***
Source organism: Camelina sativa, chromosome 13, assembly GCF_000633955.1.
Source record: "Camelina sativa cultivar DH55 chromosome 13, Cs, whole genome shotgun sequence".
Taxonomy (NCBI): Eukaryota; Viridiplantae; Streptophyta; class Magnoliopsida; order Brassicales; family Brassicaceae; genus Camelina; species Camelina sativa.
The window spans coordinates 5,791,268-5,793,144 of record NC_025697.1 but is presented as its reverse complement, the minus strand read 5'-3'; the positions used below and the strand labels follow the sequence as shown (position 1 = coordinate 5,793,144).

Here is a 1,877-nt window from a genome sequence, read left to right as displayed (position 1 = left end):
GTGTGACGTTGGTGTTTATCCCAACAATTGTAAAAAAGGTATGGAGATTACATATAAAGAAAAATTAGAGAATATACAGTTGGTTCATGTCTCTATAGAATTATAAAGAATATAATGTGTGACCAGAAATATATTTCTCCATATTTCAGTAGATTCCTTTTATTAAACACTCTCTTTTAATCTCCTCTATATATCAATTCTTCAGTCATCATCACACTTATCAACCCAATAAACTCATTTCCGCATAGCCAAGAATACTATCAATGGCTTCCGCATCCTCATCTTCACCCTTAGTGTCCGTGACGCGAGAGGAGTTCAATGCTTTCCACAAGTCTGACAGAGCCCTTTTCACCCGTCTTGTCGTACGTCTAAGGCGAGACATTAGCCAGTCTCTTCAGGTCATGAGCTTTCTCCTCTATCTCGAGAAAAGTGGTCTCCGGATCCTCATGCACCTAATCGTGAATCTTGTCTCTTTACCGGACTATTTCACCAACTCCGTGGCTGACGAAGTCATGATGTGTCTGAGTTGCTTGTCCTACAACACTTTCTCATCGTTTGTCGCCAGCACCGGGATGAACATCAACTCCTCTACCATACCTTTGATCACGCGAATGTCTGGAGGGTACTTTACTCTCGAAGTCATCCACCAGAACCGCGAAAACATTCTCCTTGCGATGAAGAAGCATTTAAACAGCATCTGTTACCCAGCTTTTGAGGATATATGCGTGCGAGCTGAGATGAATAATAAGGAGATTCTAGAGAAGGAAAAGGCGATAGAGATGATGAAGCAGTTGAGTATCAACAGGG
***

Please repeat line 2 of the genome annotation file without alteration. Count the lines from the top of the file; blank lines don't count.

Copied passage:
Source record: "Camelina sativa cultivar DH55 chromosome 13, Cs, whole genome shotgun sequence".